Privacy Policy and Terms and Conditions Privacy Perinatology.com does not collect or track personal information from web site visitors. Generic information from server logs may be used in aggregate form solely for the purpose of improving web site quality. Terms and Conditions Information contained at Perinatology.com and its links are made available under the following conditions: Changes may occur, since the last update, which affect the accuracy and availability of the information presented. Visitors are advised when making use or any decision based on information obtained from the Internet, to verify the information independently. All calculations must be confirmed before use. The suggested results are not a substitute for clinical judgment. Neither Perinatology.com nor any other party involved in the preparation or publication of this site shall be liable for any special, consequential, or exemplary In consideration of your use of this website , perinatology.com, you covenant not to sue, and further waive, release and discharge, perinatology.com and Focus Information Technology, Inc, and any person and/or organization associated with the website from any and all claims to liability for death, personal injury, or property damage of any kind or nature, whatsoever arising out of, or in the course of, your use of this website. Neither perinatology.com or Focus Information Technology,nor any other individual, organization or other party involved in the preparation or publication of this website shall be liable for any special, consequential, or exemplary damages resulting in whole or part from any use of or reliance upon the results or values generated by the calculators or other information or materials included on this website Accessibility of services, documents, pro Continue reading >>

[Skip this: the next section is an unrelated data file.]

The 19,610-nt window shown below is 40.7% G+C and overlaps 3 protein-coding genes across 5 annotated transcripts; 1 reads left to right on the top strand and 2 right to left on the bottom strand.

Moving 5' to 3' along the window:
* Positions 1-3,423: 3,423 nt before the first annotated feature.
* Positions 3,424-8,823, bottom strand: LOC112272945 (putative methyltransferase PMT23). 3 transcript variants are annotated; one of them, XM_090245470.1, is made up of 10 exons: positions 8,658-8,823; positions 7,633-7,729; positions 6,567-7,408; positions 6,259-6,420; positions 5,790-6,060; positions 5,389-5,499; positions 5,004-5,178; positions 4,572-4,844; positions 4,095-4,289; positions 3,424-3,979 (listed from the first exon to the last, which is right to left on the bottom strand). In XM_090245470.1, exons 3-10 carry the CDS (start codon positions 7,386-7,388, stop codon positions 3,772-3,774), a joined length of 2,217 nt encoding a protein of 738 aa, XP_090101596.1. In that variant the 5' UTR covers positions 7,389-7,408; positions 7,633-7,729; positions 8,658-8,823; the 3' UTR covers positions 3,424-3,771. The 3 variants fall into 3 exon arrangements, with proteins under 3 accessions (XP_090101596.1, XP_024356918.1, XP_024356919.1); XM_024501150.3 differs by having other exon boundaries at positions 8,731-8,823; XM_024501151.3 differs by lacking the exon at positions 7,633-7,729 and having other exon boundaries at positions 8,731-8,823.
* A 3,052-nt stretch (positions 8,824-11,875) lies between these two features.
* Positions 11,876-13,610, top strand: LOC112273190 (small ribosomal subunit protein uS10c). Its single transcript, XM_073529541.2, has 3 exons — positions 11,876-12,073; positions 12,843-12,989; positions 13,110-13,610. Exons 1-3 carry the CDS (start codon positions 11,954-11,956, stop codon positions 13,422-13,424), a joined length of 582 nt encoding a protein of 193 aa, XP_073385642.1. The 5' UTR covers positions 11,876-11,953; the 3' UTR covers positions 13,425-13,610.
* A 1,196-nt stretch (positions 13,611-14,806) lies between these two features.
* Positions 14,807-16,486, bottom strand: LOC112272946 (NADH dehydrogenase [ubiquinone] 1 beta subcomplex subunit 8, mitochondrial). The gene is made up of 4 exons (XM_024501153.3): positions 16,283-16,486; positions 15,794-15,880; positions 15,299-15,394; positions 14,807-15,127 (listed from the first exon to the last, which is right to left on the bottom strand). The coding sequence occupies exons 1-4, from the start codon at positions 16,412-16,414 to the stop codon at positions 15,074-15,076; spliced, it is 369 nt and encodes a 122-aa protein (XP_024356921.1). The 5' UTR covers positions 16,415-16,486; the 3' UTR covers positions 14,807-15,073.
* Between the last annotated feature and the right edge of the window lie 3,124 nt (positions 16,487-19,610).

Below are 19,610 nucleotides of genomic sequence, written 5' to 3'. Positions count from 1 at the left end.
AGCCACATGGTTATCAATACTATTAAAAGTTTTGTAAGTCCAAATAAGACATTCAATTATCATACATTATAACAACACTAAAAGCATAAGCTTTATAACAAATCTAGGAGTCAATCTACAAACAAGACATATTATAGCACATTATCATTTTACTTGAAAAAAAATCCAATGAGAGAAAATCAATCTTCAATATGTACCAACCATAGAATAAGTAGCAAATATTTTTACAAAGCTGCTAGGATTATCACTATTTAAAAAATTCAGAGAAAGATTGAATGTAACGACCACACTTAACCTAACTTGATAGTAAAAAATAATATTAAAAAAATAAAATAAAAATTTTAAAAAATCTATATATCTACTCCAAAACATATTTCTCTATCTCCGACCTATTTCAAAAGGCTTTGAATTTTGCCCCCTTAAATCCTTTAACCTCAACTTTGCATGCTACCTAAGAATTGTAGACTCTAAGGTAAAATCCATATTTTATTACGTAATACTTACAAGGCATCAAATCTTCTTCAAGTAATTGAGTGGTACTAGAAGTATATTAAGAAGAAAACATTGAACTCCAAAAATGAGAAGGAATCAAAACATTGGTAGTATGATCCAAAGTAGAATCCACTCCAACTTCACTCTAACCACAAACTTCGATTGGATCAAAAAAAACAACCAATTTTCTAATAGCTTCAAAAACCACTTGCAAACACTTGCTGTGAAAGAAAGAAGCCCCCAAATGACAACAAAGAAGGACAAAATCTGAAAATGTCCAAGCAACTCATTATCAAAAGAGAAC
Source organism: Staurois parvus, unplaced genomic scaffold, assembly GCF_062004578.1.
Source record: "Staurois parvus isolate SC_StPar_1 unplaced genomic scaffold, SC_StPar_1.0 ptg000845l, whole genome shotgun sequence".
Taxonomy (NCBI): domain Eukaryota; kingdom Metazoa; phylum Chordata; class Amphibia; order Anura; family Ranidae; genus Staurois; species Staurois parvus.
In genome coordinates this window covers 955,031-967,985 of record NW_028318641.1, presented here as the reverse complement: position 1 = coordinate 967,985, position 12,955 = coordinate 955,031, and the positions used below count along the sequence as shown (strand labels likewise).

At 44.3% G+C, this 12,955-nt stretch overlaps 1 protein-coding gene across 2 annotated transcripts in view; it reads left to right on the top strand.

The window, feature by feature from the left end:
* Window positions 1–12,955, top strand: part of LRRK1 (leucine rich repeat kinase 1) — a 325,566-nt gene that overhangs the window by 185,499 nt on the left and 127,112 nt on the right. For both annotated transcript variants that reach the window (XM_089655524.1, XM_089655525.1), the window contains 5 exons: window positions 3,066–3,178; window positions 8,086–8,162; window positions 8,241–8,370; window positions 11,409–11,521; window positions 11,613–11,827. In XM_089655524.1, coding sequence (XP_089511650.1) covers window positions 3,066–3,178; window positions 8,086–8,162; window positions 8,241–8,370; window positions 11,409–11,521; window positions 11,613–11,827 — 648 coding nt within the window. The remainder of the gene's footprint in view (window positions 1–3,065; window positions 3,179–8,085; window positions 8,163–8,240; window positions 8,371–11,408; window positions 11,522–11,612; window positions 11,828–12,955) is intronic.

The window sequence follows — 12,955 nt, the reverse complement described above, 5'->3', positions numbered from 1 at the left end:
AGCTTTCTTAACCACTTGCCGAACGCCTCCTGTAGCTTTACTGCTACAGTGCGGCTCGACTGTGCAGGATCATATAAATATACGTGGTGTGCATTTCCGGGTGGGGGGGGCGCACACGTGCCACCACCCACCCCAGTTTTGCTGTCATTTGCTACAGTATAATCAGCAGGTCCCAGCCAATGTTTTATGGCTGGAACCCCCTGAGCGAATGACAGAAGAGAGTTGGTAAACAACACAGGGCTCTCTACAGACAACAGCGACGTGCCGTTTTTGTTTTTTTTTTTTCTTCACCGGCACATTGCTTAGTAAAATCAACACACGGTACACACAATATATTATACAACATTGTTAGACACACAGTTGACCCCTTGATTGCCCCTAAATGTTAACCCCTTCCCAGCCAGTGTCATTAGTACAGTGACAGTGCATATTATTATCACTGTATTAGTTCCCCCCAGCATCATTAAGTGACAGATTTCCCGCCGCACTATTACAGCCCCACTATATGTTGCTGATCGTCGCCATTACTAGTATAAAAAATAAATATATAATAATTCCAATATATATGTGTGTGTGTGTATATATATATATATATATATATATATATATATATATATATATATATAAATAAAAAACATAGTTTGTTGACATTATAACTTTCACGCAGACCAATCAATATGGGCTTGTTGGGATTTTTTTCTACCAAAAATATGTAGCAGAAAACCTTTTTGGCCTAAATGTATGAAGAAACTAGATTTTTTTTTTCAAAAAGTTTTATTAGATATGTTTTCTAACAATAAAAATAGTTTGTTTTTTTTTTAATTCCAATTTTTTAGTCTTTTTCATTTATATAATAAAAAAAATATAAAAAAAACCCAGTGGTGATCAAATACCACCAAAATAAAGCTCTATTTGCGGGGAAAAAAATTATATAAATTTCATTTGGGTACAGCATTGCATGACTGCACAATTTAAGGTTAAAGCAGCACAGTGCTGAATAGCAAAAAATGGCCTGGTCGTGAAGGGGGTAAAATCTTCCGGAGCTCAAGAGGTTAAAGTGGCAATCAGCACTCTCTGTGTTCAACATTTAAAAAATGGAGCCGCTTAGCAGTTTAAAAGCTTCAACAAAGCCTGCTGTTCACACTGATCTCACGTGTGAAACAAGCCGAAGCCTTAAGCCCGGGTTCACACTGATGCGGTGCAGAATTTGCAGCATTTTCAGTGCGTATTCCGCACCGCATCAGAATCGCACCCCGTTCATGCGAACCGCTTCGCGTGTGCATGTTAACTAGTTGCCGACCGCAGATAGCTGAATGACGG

## Heart Beat: Converting Blood Sugar To Hba1c